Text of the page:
One approach for the production of hydrous oxide colloid has been described in U.S. Pat. No. 2,438,230; however, such approach while it is simple to implement does not provide as a great freedom with respect to selectivity of colloid formed and their properties as those produced by the precipitation technique. U.S. Pat. No. 3,635,668 describes a process for the production of copper hydrate suitable for use as a fungicide. For instance U.S. Pat. No. 3,082,103 demonstrates a universal milling technique by which finely divided oxides may be formed. It should also be noted that while most of the examples in the above reference are directed to formation of the colloidal solutions via precipitation techniques, the present invention is not limited to this approach. Specifically, primer catalytic collodial solutions may also be prepared by the dissolution and stabilization of properly prepared oxides or hydroxide powders. Hence the manner by which the chemical components are used in preparing said colloidal primer catalytic solutions is a matter of convenience, e.g., shipping costs. The precipitation technique in producing the catalytic medium is believed however to possess certain advantages. Specifically, this technique is potentially capable of producing colloids of varied size, shape, and chemical make-up. This freedom in features is especially useful with respect to the subsequent catalytic properties desired. In the event that the colloids are prepared by a precipitation technique, it is further recommended that after centrifugation, washing and redispersion in pure water be undertaken thereby removing extraneous ionic species and insuring a medium with low ionic strength. In use, it is also recommended that mild agitation (mechanical, gas dispersion and thermal) be applied to the solution composed of the colloidal particles.
The stability of the above colloidal solutions may be enhanced by various techniques, e.g., dialysis, repetitive centrifugation and washings, as well as by the addition of various materials, referred to herein as stabilizers. The term stabilizer is used to generally describe substrates believed to be adsorbed onto the colloids thereby altering the charge characteristics of said colloids and thus preventing their coagulation.
Stabilizers contemplated by the present invention include secondary colloids, polyalcohols and sugars which, while themselves do not serve the catalyze the dielectric substrate in this process, are believed to stabilize the active hydrous oxide colloid by an encapsulation mechanism.
Typical secondary colloids are gum arabic, gelatin, agar agar, starch, albumim, hemoglobin, cellulose derivatives such as carboxymethyl cellulose and hydroxypropyl cellulose, N-alkylbeta-aminopropionic acid, carboxymethyl dextran, and the like. Typical sugars include mannitol, sorbitol, dulcitol maltose, and arbinose raffinose.
Surfactants may also be suitably employed as a stabilizer for the hydrous oxide colloids. The surfactant, or surface active agent, as used herein generally refers to substances which are capable of lowering the surface tension of a liquid or the interfacial tension between two liquids. All such substances possess the common feature of a water-soluble (hydrophilic) group attached to an organic (hydrophobic) chain. Surfactants as used herein are also intended to encompass detergents and emulsifing agents.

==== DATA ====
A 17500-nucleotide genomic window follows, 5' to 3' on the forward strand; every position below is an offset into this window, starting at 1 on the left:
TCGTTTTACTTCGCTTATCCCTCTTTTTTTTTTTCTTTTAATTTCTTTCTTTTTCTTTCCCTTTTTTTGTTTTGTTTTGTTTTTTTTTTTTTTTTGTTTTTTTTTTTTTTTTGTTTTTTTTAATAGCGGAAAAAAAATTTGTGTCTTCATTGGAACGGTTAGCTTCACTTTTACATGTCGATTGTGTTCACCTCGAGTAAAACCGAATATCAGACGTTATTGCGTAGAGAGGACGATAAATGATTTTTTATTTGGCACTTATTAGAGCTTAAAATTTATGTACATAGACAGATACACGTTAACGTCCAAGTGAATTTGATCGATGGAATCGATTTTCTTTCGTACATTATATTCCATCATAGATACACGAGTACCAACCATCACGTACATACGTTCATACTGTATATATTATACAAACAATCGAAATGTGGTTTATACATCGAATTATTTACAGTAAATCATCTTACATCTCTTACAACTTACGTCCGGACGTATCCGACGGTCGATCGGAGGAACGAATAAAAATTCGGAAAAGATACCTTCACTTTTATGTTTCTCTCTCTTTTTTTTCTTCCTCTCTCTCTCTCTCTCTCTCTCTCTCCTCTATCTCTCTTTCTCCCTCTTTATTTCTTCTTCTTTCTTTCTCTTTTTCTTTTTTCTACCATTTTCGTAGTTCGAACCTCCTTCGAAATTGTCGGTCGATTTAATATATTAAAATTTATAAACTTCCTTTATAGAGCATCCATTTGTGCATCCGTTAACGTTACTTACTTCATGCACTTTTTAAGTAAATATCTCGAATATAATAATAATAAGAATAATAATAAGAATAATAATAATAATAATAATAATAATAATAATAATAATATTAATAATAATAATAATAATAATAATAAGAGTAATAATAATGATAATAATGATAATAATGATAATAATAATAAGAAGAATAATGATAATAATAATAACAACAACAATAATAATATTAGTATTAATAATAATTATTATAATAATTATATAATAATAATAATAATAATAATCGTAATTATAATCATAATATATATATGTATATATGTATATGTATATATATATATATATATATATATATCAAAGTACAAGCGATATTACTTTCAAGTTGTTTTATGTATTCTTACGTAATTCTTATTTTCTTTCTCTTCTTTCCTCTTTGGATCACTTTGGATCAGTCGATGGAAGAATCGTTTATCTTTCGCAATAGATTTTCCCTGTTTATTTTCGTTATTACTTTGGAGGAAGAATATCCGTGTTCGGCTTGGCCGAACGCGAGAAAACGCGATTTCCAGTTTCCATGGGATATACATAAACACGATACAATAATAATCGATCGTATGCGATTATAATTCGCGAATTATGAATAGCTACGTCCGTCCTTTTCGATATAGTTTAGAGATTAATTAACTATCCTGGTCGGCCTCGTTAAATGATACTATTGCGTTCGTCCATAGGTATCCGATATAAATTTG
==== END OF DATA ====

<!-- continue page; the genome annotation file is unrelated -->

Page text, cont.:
It is also contemplated that a mixture of surfactants or surfactants with other stabilizers may be used. Care should be exercised in the use of surfactants in the preparation of the present hydrous oxide colloids, as would be noted by anyone skilled in the art, whereas the use of excess surfactants may lead to a charge reversal.
Suitable reducing agents, i.e., developers, for use in the present invention are compositions or compounds which will reduce the non-precious metal, e.g., copper, nickel or cobalt, ions of the hydrous oxide to a lower valence or elemental state. Exemplary of such reducing agents, which are normally employed in the aqueous state, are dimethylamine borane (DMAB), diethylhydroxylamine, N-alkyl-borazones, borazenes, borazines and mixtures therof. Of particular utility are the alkali metal and alkaline earth metal borohydrides, such as the potassium and sodium borohydrides.
In general, the electroless coating process of the present invention comprises contacting, e.g., by immersion, the dielectric substrate, preferably previously etched with the hydrous oxide colloid, i.e., the colloidal catalytic solution, washing the substrate with deionized water and then contacting the hydrous oxide colloid adsorbed substrate with the reducing agent to form a discontinuous coating of the metal of the reduced oxidation state on the surface of the substrate, thus forming the catalytic nuclei active for the initiation of the electroless process upon subsequent immersion of the substrate in an appropriate electroless plating bath.
More specifically, the improved process of the present invention is comprised of the following sequence of steps followed by electroless plating.
(1) immersing a dielectric substrate in a solution comprised of a hydrous oxide colloid of a non-precious metal, preferably selected from the group consisting of copper, nickel, cobalt and mixtures thereof.
(2) Rinsing the substrate with water to remove excess colloid;
(3) Immersing the substrate after rinsing in a solution comprised of a reducing agent e.g., hydrazine sulfate, sodium borohydride, etc. capable of reducing the metallic ionic portion of the adsorbed colloid to a lower or zero oxidation state; and